Ultimately, when one is able to relate to and use prayer on this level, then their very being becomes an expression of their prayer, as the following story illustrates.

There was once a poor man who tried hard to support his family through honest means. But times were tough, and work was not steady. The man dreamed of the day that his family would no longer have to go hungry and live in disgrace.

One day, while walking the streets looking for whatever little work he could find just to buy some stale bread, the man saw something that made him stop in his tracks. On the wall was a royal proclamation, like none he had ever seem before:

The King wishes to announce that anyone making a request from him before sundown on his birthday, the 11th day of January, shall have his request instantly fulfilled.
Was it a joke? Was this someoneís idea of a cruel joke? Or was this gesture by the king, an act of mercy on his downtrodden subjects.

Without hesitation, the man informed his family that he would make the three-day journey with the hope that he would find the solution to his familyís misfortunes. Taking a few provisions, which would mean his wife and children would certainly go hungry in his absence, he headed off for the kingís palace.

Sometimes he received a lift with a passing chariot, and other times he had to go by foot; but the man kept going with the hope that all of his struggling would be worth it. It did not dawn on him once that maybe he might not make it in time, or that the king, for some reason, might refuse to see him.

Three days passed, two of them without food, and the man, exhausted from his journey, felt despair. The sun was setting on the third day, and he couldnít yet see... see... THE PALACE! There it was, the kingís palace, just over the hill, with the sun about to go down.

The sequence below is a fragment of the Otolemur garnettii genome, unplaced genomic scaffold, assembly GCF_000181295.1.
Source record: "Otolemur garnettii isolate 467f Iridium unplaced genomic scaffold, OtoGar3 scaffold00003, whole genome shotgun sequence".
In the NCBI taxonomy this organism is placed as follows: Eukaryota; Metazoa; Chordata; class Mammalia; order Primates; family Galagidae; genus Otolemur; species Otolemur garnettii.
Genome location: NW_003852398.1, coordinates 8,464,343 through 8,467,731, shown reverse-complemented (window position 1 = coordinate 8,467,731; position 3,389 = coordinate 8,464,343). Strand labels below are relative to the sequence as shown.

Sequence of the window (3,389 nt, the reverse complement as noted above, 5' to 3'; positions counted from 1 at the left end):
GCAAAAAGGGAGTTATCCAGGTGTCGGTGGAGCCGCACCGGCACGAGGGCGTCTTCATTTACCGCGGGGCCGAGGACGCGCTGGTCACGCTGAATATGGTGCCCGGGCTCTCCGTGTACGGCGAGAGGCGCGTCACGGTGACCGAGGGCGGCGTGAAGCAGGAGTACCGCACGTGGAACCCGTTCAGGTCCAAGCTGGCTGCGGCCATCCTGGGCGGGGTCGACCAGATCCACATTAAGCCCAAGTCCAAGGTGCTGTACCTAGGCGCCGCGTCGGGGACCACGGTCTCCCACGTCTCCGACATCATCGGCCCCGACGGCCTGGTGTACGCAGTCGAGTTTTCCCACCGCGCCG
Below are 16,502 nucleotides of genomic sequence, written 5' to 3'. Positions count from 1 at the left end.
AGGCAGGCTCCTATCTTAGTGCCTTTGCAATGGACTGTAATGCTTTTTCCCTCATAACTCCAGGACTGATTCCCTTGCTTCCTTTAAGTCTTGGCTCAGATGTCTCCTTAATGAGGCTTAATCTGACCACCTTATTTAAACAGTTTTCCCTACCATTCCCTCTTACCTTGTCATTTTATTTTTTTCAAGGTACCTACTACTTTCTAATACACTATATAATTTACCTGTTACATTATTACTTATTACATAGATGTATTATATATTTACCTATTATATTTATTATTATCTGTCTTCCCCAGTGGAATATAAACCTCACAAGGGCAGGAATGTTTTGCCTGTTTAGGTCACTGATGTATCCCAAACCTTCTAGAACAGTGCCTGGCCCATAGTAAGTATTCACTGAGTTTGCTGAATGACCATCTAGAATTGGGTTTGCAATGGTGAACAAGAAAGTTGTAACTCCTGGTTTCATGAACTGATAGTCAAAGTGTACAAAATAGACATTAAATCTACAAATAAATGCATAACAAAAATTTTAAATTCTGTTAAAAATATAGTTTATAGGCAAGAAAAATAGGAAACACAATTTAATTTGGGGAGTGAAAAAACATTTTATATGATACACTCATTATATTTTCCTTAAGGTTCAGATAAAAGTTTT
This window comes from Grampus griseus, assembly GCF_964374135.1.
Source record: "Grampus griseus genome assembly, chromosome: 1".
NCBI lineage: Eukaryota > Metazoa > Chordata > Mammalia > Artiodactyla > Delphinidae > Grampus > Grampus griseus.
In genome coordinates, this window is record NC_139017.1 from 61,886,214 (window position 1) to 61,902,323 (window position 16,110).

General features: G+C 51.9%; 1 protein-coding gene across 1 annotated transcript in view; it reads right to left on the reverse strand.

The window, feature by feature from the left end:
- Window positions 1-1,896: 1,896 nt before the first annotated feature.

To have come this far and not make it in time? The man ran off with energy he never knew he had, and after another half of a mile, stumbled in front of two guards guarding the door.

"Halt! Who goes there?" barked one officer.

Catching his breath, the man whispered, "Me... I have come to make a request of the king, before ..."

"You? A request from the king? We canít let you in. Weíd lose our heads if we let someone like you come into the royal palace!"

"But you have to..." the man pleaded, and he told the two guards his story, about all that he had gone through.

Finally, the officers said, "All right. Weíll look the other way while you sneak in, but donít tell..."

"Oh thank you, oh thank you..." the poor man said as he made his way into the palace.

Eventually, he found the royal chamber where the king was sitting and, over a hundred people stood in line waiting to make a request from the king. The man looked at the people as he joined the line, and thought he would die just waiting. But he didnít dare step out of line or say anything.